We developed a unique protocol where transcranial direct current stimulation (tDCS) of the motor cortex is performed during positron emission tomography (PET) scan using a μ-opioid receptor (μOR) selective radiotracer, [11C]carfentanil. This is one of the most important central neuromechanisms associated with pain perception and regulation. We measured μOR non-displaceable binding potential (μOR BPND) in a trigeminal neuropathic pain patient (TNP) without creating artifacts, or posing risks to the patient (e.g., monitoring of resistance). The active session directly improved in 36.2% the threshold for experimental cold pain in the trigeminal allodynic area, mandibular branch, but not the TNP patient’s clinical pain. Interestingly, the single active tDCS application considerably decreased μORBPND levels in (sub)cortical pain-matrix structures compared to sham tDCS, especially in the posterior thalamus. Suggesting that the μ-opioidergic effects of a single tDCS session are subclinical at immediate level, and repetitive sessions are necessary to revert ingrained neuroplastic changes related to the chronic pain. To our knowledge, we provide data for the first time in vivo that there is possibly an instant increase of endogenous μ-opioid release during acute motor cortex neuromodulation with tDCS.
tDCS; PET; opioid receptors; neuroplasticity; trigeminal neuropathic pain; post-herpetic neuralgia
Predicting the trajectories of moving objects in our surroundings is important for many life scenarios, such as driving, walking, reaching, hunting and combat. We determined human subjects’ performance and task-related brain activity in a motion trajectory prediction task. The task required spatial and motion working memory as well as the ability to extrapolate motion information in time to predict future object locations. We showed that the neural circuits associated with motion prediction included frontal, parietal and insular cortex, as well as the thalamus and the visual cortex. Interestingly, deactivation of many of these regions seemed to be more closely related to task performance. The differential activity during motion prediction vs. direct observation was also correlated with task performance. The neural networks involved in our visual motion prediction task are significantly different from those that underlie visual motion memory and imagery. Our results set the stage for the examination of the effects of deficiencies in these networks, such as those caused by aging and mental disorders, on visual motion prediction and its consequences on mobility related daily activities.
The first implementation of real-time acquisition and analysis of Arterial Spin Labeling (ASL) based functional MRI time series is presented in this article. The implementation uses a pseudo-continuous labeling scheme followed by a spiral k-space acquisition trajectory. Real-time reconstruction of the images, preprocessing and regression analysis of the fMRI data were implemented on a laptop computer interfaced with the MRI scanner. The method allows the user to track the current raw data, subtraction images, and the cumulative t-statistic map overlaid on a cumulative subtraction image. The user is also able to track the time course of individual time courses, and interactively select an ROI as a nuisance covariate. The pulse sequence allows the user to adjust acquisition and labeling parameters while observing their effect on the image within two successive TRs. This method is illustrated on a stimulation paradigm consisting of simultaneous finger-tapping and visual stimulation and on a bimanual finger tapping task alternating hands.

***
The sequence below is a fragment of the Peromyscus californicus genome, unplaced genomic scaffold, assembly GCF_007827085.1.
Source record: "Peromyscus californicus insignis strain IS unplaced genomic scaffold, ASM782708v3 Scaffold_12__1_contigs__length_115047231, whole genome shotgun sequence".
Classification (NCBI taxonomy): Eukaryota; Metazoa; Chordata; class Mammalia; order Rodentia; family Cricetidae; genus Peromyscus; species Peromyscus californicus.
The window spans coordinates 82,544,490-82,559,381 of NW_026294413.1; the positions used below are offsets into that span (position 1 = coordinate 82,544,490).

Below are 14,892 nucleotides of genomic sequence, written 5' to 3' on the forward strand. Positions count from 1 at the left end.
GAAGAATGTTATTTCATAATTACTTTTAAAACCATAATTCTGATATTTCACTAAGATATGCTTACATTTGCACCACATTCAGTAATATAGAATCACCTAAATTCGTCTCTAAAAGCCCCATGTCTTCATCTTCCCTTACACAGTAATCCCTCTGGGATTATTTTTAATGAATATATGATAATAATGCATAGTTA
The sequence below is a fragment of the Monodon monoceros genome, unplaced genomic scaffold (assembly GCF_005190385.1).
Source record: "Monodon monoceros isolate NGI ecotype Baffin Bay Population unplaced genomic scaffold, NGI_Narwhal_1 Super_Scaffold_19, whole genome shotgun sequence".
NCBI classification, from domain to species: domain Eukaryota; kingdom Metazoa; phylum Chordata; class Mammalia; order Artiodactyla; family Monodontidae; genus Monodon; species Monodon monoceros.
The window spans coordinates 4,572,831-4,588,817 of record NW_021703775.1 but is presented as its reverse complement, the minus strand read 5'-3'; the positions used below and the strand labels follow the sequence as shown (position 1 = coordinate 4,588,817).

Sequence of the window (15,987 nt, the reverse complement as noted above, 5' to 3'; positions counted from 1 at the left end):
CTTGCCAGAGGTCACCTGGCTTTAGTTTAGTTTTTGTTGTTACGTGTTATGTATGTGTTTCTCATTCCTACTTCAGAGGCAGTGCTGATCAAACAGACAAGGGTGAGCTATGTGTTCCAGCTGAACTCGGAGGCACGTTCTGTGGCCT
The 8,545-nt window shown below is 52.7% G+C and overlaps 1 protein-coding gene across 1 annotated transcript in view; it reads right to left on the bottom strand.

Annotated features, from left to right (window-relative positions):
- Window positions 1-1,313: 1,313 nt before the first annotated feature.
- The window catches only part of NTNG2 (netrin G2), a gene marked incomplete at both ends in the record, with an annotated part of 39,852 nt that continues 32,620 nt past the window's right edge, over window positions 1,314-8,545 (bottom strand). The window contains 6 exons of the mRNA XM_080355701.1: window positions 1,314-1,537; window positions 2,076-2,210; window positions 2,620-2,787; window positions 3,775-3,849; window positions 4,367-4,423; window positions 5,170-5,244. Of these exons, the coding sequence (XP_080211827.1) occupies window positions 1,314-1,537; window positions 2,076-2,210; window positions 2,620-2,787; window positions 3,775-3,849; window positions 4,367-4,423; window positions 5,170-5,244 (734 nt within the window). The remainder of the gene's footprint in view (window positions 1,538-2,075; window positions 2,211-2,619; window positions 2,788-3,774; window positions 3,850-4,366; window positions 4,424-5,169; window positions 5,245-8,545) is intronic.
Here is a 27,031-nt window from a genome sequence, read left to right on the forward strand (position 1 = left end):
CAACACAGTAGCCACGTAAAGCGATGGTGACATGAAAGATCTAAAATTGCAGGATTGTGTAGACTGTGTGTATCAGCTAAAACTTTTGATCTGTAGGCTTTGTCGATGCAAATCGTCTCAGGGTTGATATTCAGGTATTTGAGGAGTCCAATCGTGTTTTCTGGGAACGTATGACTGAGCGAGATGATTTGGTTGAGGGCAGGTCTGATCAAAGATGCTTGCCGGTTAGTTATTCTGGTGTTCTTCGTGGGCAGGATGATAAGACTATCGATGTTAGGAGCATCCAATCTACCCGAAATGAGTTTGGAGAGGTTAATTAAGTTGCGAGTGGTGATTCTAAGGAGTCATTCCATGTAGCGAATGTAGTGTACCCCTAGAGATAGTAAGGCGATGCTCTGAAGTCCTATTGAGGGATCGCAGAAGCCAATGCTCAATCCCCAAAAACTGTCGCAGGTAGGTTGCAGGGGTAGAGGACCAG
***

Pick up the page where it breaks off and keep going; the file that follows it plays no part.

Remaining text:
arterial spin labeling (ASL); real-time; fMRI
Genetic factors, externalizing personality traits such as impulsivity, and brain processing of salient stimuli all can affect individual risk for alcoholism. One of very few confirmed genetic association findings differentiating alcoholics from non-alcoholics is with variants in the inhibitory gamma-amino butyric acid α2 receptor subunit (GABRA2) gene. Here we report the association of two of these GABRA2 variants with measures of alcohol symptoms, impulsivity and with insula cortex activation during anticipation of reward or loss using functional magnetic resonance imaging (fMRI).
In a sample of 173 families (449 subjects), 129 of whom had at least one member diagnosed with alcohol dependence or abuse, carriers for the G allele in two SNPs and haplotypes were more likely to have alcohol dependence symptoms (rs279858 p = 0.01; rs279826 p = 0.05; haplotype p = 0.02) and higher NEO-PI-R Impulsiveness scores (rs279858 p = 0.016; rs279826 p = 0.012; haplotype p = 0.032) with a stronger effect in females (rs279858 p = 0.011; rs279826 p = 0.002; haplotype p = 0.006), all p values are corrected for family history and age. A subset of offspring from these families (n = 44, 20 females), genotyped for GABRA2, participated in an fMRI study using a monetary incentive delay task. Increased insula activation during reward (r2 = 0.4; p = 0.026) and loss (r2 = 0.38; p = 0.039) anticipation was correlated with NEO-PI-R Impulsiveness and further associated with the GG genotype for both SNPs (ps’ < 0.04). Our results suggest that GABRA2 genetic variation is associated with Impulsiveness through variation of insula activity responses, here evidenced during anticipatory responses.
Impulsiveness; GABRA2; SNP; alcohol dependence; Insula; fMRI
Using a randomized, double-blind placebo-controlled cross-over design, we showed that short-term hormone replacement therapy increases brain activation in parietal and prefrontal areas during verbal memory tasks in postmenopausal women.